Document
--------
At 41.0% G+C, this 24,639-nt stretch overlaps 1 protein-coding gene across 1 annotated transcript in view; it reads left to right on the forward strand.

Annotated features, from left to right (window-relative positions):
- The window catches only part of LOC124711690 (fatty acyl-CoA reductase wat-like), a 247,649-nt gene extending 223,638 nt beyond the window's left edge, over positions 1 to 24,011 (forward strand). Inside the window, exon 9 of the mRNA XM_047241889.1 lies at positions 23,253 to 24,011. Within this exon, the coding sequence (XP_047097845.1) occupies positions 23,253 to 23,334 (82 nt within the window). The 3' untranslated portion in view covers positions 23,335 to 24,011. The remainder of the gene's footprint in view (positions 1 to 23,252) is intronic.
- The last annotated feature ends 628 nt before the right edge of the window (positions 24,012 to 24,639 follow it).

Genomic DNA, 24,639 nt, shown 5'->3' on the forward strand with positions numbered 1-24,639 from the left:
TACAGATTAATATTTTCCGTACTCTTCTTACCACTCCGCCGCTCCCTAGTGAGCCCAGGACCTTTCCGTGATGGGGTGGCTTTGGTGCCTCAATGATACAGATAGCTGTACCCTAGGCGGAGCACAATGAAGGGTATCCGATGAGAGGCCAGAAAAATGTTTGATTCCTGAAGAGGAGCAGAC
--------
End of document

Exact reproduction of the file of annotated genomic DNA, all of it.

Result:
At 41.0% G+C, this 24,639-nt stretch overlaps 1 protein-coding gene across 1 annotated transcript in view; it reads left to right on the forward strand.

Annotated features, from left to right (window-relative positions):
- The window catches only part of LOC124711690 (fatty acyl-CoA reductase wat-like), a 247,649-nt gene extending 223,638 nt beyond the window's left edge, over positions 1 to 24,011 (forward strand). Inside the window, exon 9 of the mRNA XM_047241889.1 lies at positions 23,253 to 24,011. Within this exon, the coding sequence (XP_047097845.1) occupies positions 23,253 to 23,334 (82 nt within the window). The 3' untranslated portion in view covers positions 23,335 to 24,011. The remainder of the gene's footprint in view (positions 1 to 23,252) is intronic.
- The last annotated feature ends 628 nt before the right edge of the window (positions 24,012 to 24,639 follow it).

Genomic DNA, 24,639 nt, shown 5'->3' on the forward strand with positions numbered 1-24,639 from the left:
TACAGATTAATATTTTCCGTACTCTTCTTACCACTCCGCCGCTCCCTAGTGAGCCCAGGACCTTTCCGTGATGGGGTGGCTTTGGTGCCTCAATGATACAGATAGCTGTACCCTAGGCGGAGCACAATGAAGGGTATCCGATGAGAGGCCAGAAAAATGTTTGATTCCTGAAGAGGAGCAGAC